Jim “Tup” Tuppeny had a tremendous impact on the sport of track & field as the head coach at the University of Pennsylvania from 1966-79 and as director of the Penn Relays from 1970-87.
Tuppeny began his coaching career as an assistant to USTFCCCA Hall of Famer “Jumbo” Elliott at Villanova in 1953. In 1966, he accepted the head track & field and cross country position at the University of Pennsylvania.
Tuppeny’s Quakers were dominant and, at times, practically unbeatable. From 1966-69, his outdoor teams defeated 52 straight opponents. In one ten year span, the Quakers won every dual and triangular meet in which they competed. Penn’s teams won seven straight Heptagonal championships under Tuppeny, and in 1972, the Quakers won their first IC4A outdoor title in 52 years. Tuppeny’s indoor squads were equally successful, winning Penn’s first indoor Heptagonal title in 1971 and the school’s first indoor IC4A title in 41 years in 1972, with a 54-20 dual-meet record over Tuppeny’s tenure.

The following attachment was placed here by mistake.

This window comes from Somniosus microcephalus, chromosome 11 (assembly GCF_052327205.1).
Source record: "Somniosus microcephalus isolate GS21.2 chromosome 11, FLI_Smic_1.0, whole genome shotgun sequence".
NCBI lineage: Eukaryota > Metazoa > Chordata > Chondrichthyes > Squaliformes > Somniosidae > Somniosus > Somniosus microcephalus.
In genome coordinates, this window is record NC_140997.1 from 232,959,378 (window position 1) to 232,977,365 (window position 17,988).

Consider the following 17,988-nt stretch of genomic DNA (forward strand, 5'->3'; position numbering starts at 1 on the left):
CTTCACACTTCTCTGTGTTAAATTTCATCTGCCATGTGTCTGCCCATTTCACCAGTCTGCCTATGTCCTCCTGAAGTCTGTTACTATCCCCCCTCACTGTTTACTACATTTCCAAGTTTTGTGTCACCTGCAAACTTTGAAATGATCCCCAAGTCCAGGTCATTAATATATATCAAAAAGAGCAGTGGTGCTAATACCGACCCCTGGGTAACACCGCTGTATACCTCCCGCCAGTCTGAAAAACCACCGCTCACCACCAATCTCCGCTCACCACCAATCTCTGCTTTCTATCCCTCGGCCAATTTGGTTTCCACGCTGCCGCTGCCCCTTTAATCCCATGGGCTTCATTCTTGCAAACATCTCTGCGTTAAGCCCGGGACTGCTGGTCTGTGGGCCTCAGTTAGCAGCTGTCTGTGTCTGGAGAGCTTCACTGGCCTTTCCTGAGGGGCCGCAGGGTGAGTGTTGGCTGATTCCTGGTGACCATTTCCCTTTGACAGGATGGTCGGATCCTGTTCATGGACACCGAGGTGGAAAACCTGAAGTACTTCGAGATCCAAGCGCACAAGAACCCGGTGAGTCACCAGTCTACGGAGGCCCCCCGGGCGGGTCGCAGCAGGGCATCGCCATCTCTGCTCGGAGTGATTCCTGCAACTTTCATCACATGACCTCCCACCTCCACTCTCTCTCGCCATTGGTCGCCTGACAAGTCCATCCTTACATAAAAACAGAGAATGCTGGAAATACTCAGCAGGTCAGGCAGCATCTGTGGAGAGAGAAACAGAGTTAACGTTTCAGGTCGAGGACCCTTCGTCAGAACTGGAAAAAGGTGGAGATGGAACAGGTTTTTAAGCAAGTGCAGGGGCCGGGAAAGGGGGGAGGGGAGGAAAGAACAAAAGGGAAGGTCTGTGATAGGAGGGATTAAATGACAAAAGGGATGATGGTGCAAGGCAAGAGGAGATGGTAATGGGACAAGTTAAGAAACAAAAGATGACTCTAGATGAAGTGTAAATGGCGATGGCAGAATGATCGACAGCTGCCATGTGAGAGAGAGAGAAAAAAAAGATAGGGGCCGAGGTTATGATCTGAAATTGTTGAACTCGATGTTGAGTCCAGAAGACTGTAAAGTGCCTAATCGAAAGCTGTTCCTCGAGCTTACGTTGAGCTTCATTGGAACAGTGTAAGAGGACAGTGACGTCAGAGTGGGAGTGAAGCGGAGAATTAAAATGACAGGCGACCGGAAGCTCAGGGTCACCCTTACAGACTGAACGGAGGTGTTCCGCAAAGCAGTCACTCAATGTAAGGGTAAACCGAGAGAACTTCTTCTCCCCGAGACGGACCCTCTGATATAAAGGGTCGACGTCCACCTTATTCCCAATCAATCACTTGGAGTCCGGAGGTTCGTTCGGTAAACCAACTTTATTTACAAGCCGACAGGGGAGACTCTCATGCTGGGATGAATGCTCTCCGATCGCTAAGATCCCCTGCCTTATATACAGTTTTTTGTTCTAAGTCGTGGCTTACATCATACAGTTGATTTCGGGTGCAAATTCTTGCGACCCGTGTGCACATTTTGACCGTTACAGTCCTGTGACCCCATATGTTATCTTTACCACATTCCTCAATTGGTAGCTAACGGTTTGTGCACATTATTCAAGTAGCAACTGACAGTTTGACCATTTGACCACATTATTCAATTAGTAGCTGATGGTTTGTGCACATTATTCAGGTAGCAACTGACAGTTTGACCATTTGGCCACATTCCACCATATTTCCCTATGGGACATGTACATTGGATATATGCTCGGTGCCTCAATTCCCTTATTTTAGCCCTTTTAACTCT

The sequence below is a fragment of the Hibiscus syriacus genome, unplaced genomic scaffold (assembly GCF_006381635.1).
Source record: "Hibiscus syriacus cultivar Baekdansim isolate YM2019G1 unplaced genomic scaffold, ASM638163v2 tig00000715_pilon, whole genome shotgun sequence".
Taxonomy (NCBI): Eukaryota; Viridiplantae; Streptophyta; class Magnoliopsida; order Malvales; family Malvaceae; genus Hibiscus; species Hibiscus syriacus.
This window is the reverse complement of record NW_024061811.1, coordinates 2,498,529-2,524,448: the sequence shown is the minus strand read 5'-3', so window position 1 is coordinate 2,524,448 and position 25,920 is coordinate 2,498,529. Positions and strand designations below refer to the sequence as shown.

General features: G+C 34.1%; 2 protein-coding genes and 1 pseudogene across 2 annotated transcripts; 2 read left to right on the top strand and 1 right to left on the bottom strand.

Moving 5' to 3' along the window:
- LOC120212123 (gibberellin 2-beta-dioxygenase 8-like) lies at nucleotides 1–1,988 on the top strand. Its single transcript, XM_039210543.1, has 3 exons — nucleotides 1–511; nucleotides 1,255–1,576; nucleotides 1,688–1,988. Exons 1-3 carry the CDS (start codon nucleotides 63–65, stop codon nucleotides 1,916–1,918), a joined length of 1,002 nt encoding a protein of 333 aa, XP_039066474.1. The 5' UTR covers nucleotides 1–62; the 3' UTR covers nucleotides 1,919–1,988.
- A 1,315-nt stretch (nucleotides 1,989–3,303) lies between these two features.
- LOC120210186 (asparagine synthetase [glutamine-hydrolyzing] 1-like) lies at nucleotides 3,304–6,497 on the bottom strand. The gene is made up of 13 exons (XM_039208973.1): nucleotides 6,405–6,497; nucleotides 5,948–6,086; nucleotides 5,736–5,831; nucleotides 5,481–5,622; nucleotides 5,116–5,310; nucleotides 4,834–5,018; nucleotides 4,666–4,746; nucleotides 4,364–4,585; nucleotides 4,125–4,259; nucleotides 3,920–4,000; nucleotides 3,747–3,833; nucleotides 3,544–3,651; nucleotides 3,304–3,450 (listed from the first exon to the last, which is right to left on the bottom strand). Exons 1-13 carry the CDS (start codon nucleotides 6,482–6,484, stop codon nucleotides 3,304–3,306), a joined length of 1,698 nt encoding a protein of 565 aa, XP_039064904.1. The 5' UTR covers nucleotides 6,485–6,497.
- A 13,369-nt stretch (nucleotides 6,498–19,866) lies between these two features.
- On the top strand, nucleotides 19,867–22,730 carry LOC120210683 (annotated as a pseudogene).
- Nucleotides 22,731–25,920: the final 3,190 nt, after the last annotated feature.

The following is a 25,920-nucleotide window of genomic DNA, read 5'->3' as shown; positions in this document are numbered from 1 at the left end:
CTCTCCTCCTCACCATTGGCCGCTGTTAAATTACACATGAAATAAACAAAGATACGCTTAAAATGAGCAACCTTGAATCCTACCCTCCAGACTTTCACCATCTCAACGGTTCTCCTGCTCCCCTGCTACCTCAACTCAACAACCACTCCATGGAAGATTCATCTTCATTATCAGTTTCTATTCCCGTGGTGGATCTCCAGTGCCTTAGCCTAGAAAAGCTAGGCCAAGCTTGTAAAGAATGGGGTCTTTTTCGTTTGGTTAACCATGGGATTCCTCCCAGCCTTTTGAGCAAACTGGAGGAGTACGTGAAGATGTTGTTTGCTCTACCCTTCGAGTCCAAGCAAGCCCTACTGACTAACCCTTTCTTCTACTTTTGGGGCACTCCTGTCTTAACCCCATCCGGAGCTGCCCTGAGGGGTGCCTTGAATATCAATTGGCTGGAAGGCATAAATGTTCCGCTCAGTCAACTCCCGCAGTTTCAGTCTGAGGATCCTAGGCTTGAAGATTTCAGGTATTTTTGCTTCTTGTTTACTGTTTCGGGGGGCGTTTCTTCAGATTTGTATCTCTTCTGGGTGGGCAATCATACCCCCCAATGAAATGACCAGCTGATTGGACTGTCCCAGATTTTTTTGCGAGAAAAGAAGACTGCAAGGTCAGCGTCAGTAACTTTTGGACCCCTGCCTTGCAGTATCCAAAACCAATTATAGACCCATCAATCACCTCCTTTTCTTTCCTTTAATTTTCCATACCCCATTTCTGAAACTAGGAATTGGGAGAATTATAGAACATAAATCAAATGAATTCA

Perhaps Tuppeny’s greatest contributions to the sport came through his work as the director of the Penn Relays. In his 18 seasons as the Relays director, Tuppeny attracted thousands of new fans and competitors by re-introducing the decathlon after a 40 year hiatus, adding a marathon, and in 1978, dedicating a full day to women’s events. Participants increased from 6,000 to 9,000 during his tenure. Tuppeny also hosted the NCAA track & field championship in 1976 and coached the U.S. team at the World University games in 1979.
Tuppeny also served as President of the track coaches association from 1980-81. In recognition of his accomplishments, he was inducted into the Penn Athletics Hall of Fame in 1998.